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'Extremely Concerned' World Leaders and Experts Implore Trump and Putin to Preserve Nuclear Treaty

Alongside warnings withdrawal from INF would be "stupid and reckless," one signatory to open letter said conflict "should be resolved through the treaty, not by abandoning it."

President Donald Trump chats with Russia's President Vladimir Putin as they attend the the Asia-Pacific Economic Cooperation (APEC) leaders' summit in the central Vietnamese city of Danang on Nov. 11, 2017. (Photo: Mikhail Klimentyev/AFP/Getty Images)

Elected officials and experts from more than 40 countries have sent an open letter to U.S. President Donald, Russian President Vladimir Putin, and various other world leaders imploring them to preserve the Intermediate-range Nuclear Forces (INF) Treaty, from which the Trump administration has said it plans to withdraw, despite warnings that doing so "would be stupid and reckless."

"Conflicts over the INF Treaty should be resolved through the treaty, not by abandoning it... They cannot be resolved by elevating nuclear threats and ratcheting up the arms race."
—Christine Muttonen of Austria, PNND

While welcoming progress on denuclearizing the Korean peninsula, the letter (pdf) emphasizes alarm over the "erosion" of the INF Treaty; war games and nuclear weapons development the United States ditching the Iran nuclear deal; and "unresolved conflicts between Russia and the West including over Crimea and Syria and between nuclear armed states in other regions including South Asia and the South China Sea."

The letter calls on the United States and Russia "to refrain from developing and deploying weapons systems that could violate the treaty, and to resolve compliance issues through dialogue and through enhanced work of the Special Verification Commission established by the treaty." It also urges legislators from both nations "to refuse to authorize, or allocate funding for, the development or deployment of weapons systems which might violate the treaty."

Washington—backed by NATO—claims that Russia is violating the collapsing Cold War-era treaty by developing and deploying a ground-launched cruise missile known as the 9M729. Moscow, meanwhile, insists that its weapon is compliant but that U.S. missile defense systems in Europe are not. The Trump administration has said that if a deal can't be reached by Feb. 2, it will begin a six-month withdrawal process.

"Conflicts over the INF Treaty should be resolved through the treaty, not by abandoning it," declared letter signatory Christine Muttonen of Austria, co-president of Parliamentarians for Nuclear Non-proliferation and Disarmament (PNND).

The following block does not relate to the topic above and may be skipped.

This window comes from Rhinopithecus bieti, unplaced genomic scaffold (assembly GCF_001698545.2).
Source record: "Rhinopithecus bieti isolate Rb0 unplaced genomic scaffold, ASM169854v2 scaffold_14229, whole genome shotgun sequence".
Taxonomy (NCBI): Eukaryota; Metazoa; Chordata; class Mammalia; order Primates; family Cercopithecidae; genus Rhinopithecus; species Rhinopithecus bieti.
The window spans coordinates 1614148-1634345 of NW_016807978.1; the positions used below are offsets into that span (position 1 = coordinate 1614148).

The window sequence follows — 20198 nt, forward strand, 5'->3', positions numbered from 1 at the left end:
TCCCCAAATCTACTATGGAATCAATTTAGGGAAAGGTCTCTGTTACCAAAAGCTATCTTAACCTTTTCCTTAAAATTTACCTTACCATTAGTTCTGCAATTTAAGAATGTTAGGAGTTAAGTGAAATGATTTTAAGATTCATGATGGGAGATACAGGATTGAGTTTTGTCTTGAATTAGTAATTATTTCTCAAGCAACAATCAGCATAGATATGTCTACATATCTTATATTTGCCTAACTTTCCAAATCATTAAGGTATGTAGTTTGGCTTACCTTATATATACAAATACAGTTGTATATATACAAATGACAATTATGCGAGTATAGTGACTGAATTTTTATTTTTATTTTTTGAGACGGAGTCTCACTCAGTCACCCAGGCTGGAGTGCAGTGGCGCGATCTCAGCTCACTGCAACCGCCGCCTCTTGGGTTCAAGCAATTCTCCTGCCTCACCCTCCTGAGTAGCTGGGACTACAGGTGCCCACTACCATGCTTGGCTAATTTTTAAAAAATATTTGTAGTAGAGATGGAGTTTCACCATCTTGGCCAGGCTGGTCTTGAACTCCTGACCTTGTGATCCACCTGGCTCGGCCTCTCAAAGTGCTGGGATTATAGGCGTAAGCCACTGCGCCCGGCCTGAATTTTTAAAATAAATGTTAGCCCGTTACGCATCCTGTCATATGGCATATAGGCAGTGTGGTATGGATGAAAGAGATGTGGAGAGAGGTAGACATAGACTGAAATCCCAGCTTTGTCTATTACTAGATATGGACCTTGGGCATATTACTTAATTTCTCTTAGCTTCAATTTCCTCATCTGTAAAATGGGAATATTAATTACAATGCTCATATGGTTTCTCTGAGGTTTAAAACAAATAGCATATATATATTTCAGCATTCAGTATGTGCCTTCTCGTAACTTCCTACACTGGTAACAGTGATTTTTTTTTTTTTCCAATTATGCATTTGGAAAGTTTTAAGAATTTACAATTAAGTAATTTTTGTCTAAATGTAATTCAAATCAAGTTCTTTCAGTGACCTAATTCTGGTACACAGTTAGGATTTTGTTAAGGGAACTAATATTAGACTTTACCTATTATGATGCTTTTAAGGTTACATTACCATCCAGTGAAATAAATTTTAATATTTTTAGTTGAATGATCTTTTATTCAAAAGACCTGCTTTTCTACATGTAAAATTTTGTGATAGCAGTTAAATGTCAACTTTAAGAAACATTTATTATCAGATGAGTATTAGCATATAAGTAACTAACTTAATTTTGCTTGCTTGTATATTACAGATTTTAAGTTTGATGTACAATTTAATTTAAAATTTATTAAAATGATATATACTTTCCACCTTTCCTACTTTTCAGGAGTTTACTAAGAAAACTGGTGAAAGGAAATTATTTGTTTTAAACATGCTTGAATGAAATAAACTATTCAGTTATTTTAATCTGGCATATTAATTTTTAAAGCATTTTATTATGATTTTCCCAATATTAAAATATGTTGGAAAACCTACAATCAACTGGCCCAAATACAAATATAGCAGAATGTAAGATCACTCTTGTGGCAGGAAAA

"And other conflicts should be resolved through diplomacy and common security mechanisms such as the United Nations and the Organization for Security and Cooperation in Europe (OSCE)," added Muttonen, who recently served as the president of the OSCE Parliamentary Assembly. "They cannot be resolved by elevating nuclear threats and ratcheting up the arms race."

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The message to the world's leading nuclear powers comes amid reports that diplomats from both countries have agreed to discuss the treaty on the sidelines of a U.N. meeting in Beijing this week. It also comes as, under the direction of the Trump administration, the United States has begun production of a new "low-yield" warhead that experts worry will heighten the risk of nuclear war.

Mounting concerns over the Trump administration's nuclear positions—largely influenced by the president's warmongering National Security Adviser John Bolton—have prompted Democrats in Congress to re-introduce a bill that would bar any U.S. president from launching a preemptive nuclear strike. Supporters called it "a simple and effective means of reducing the nuclear threat."

Concerns about the global rising nuclear threat, as the letter and Muttonen noted, are also shared by the Bulletin of the Atomic Scientists. Given that world leaders have failed to adequately mitigate dangers posed by nuclear weapons and the climate crisis, the group revealed last week that the infamous Doomsday Clock remains at two minutes to midnight, signaling that a high risk of global catastrophe has become "the new abnormal."

In line with the demands made by dozens of mayors, parliamentarians, policy experts, and civil society groups in the letter on Tuesday, one of the Bulletin's primary suggestions regarding nuclear weapons is that U.S. and Russian representatives "return to the negotiating table to resolve differences over the INF treaty."

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